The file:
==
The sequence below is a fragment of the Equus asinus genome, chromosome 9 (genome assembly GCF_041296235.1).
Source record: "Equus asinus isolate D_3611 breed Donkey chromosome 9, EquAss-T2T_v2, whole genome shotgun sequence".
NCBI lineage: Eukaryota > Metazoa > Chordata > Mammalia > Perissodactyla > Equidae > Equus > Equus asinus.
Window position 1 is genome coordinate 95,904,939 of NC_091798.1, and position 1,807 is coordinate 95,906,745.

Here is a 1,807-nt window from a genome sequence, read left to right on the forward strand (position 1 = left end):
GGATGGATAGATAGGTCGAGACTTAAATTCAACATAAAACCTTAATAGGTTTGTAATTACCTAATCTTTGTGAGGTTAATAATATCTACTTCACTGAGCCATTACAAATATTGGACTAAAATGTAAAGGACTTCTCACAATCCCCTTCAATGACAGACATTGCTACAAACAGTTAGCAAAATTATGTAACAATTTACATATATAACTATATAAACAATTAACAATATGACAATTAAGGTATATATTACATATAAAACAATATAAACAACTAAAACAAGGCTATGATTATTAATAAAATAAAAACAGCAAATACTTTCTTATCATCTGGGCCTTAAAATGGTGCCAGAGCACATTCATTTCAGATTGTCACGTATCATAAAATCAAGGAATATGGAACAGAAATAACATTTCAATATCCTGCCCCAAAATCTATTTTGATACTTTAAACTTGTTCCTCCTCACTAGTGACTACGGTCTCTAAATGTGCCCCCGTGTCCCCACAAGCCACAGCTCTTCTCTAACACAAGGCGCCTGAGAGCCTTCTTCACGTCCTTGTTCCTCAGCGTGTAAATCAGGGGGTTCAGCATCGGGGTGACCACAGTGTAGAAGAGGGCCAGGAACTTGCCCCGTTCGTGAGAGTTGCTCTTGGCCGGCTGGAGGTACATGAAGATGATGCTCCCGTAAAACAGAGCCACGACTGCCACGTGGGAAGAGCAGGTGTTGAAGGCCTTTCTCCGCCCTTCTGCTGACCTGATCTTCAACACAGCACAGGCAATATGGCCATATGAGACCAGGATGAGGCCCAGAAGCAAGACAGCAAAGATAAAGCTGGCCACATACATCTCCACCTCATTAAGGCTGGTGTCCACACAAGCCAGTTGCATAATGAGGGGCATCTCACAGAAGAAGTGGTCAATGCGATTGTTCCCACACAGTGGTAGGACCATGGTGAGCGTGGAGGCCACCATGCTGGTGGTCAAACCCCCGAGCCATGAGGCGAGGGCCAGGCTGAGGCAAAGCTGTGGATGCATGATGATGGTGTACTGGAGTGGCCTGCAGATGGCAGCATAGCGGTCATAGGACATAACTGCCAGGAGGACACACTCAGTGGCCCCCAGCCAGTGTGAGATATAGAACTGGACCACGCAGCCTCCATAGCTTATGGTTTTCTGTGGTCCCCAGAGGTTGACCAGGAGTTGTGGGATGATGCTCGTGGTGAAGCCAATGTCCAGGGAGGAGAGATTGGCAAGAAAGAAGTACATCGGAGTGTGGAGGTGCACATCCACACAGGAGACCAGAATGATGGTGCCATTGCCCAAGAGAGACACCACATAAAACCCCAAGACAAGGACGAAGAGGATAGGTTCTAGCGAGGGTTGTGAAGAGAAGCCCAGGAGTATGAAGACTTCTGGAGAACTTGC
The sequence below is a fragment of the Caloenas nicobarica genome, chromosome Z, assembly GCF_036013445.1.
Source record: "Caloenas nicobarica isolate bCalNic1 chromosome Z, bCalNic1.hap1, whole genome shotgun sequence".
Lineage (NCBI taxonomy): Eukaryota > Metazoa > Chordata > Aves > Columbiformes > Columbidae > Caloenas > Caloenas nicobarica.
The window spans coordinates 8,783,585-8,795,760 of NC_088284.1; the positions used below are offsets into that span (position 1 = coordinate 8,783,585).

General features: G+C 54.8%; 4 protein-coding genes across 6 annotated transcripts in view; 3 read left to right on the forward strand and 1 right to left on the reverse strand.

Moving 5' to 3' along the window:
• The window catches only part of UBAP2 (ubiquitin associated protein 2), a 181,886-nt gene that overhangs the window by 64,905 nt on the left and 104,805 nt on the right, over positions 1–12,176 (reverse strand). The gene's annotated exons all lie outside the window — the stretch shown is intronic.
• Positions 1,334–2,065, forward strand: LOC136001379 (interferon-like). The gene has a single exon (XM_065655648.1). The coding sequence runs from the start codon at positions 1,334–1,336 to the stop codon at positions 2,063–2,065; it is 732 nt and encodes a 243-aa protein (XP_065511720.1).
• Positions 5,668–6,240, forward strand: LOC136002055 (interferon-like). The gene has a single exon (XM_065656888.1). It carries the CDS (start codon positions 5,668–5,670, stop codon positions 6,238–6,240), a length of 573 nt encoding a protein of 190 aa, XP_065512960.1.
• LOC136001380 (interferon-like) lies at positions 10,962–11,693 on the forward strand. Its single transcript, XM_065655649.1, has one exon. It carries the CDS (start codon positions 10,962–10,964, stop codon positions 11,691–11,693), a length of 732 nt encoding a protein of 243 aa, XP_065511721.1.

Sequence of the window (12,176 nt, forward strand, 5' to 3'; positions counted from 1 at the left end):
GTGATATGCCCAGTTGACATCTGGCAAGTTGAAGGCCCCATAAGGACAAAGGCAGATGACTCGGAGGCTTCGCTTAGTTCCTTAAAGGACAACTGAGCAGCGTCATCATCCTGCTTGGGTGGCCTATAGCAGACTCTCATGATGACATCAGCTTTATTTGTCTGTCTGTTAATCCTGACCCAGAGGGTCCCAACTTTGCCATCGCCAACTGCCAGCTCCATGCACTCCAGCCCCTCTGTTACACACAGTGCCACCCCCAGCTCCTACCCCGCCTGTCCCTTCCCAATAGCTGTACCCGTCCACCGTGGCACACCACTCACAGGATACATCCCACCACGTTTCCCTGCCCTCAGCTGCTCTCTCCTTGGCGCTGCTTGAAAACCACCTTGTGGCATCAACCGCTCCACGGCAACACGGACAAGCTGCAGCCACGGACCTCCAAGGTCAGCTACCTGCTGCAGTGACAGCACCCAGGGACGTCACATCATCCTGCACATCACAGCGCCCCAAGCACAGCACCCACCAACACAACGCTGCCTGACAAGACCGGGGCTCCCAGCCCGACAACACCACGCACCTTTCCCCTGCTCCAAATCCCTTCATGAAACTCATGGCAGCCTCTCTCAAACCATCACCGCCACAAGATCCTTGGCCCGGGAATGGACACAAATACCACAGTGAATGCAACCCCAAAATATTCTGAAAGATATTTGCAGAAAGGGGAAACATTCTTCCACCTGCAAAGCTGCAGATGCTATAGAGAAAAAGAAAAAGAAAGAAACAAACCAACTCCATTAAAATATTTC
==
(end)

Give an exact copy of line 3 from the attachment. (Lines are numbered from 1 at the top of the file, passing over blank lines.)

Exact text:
NCBI lineage: Eukaryota > Metazoa > Chordata > Mammalia > Perissodactyla > Equidae > Equus > Equus asinus.